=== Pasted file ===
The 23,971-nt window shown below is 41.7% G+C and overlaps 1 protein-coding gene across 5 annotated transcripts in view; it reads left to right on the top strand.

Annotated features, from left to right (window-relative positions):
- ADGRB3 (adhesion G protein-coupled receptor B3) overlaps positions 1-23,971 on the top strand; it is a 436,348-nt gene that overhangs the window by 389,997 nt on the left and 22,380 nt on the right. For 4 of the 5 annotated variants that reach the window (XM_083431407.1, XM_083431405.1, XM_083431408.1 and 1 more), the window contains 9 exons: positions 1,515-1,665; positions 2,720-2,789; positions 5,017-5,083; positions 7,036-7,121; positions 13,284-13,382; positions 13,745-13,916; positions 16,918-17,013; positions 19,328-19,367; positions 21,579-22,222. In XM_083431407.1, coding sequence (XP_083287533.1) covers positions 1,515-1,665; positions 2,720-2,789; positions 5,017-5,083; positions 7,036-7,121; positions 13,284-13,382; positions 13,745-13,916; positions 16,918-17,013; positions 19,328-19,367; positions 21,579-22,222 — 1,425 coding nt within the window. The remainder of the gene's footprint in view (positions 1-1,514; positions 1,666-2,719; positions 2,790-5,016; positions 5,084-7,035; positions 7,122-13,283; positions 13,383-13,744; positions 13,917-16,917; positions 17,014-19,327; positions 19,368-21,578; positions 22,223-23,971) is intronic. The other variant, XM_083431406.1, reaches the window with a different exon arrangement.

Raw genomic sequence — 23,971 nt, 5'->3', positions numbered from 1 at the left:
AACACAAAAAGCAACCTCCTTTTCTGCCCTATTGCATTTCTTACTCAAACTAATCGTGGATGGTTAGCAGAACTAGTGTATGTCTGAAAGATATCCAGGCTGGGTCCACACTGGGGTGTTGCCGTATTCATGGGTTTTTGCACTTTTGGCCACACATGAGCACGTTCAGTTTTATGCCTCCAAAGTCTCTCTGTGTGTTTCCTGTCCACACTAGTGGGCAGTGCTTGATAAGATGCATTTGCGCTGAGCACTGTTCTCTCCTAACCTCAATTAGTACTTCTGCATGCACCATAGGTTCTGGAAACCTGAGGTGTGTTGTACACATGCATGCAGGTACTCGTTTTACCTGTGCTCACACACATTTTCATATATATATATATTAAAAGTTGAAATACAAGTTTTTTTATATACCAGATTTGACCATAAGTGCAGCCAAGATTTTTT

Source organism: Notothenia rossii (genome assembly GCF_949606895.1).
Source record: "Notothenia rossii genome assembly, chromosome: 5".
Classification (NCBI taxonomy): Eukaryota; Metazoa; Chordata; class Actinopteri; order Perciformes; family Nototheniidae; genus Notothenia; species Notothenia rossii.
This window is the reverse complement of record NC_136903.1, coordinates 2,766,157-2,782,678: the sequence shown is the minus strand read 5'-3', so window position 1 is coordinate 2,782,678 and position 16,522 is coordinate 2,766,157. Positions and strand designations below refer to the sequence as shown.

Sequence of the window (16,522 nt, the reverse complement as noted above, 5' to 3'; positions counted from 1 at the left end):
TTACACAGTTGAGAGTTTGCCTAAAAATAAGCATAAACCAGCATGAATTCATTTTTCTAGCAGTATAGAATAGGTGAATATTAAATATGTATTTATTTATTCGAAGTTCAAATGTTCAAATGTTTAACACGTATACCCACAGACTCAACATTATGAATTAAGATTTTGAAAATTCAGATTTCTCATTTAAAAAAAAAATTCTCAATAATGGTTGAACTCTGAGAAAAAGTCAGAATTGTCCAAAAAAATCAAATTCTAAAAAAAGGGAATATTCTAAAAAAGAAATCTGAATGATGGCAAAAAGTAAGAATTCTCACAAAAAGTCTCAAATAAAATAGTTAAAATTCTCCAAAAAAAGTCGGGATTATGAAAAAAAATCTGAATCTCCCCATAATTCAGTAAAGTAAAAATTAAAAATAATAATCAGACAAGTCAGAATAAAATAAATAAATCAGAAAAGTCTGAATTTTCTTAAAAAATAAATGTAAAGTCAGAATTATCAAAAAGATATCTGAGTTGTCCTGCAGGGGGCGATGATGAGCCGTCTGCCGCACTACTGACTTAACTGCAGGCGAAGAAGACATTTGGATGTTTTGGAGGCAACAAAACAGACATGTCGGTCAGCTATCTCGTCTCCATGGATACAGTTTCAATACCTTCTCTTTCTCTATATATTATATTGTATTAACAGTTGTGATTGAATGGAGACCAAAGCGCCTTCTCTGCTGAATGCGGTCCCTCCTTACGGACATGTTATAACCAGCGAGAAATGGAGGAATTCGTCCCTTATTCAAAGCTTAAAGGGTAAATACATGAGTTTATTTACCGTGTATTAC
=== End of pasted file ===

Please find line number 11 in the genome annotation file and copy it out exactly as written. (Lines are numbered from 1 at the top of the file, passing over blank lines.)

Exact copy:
TTACACAGTTGAGAGTTTGCCTAAAAATAAGCATAAACCAGCATGAATTCATTTTTCTAGCAGTATAGAATAGGTGAATATTAAATATGTATTTATTTATTCGAAGTTCAAATGTTCAAATGTTTAACACGTATACCCACAGACTCAACATTATGAATTAAGATTTTGAAAATTCAGATTTCTCATTTAAAAAAAAAATTCTCAATAATGGTTGAACTCTGAGAAAAAGTCAGAATTGTCCAAAAAAATCAAATTCTAAAAAAAGGGAATATTCTAAAAAAGAAATCTGAATGATGGCAAAAAGTAAGAATTCTCACAAAAAGTCTCAAATAAAATAGTTAAAATTCTCCAAAAAAAGTCGGGATTATGAAAAAAAATCTGAATCTCCCCATAATTCAGTAAAGTAAAAATTAAAAATAATAATCAGACAAGTCAGAATAAAATAAATAAATCAGAAAAGTCTGAATTTTCTTAAAAAATAAATGTAAAGTCAGAATTATCAAAAAGATATCTGAGTTGTCCTGCAGGGGGCGATGATGAGCCGTCTGCCGCACTACTGACTTAACTGCAGGCGAAGAAGACATTTGGATGTTTTGGAGGCAACAAAACAGACATGTCGGTCAGCTATCTCGTCTCCATGGATACAGTTTCAATACCTTCTCTTTCTCTATATATTATATTGTATTAACAGTTGTGATTGAATGGAGACCAAAGCGCCTTCTCTGCTGAATGCGGTCCCTCCTTACGGACATGTTATAACCAGCGAGAAATGGAGGAATTCGTCCCTTATTCAAAGCTTAAAGGGTAAATACATGAGTTTATTTACCGTGTATTAC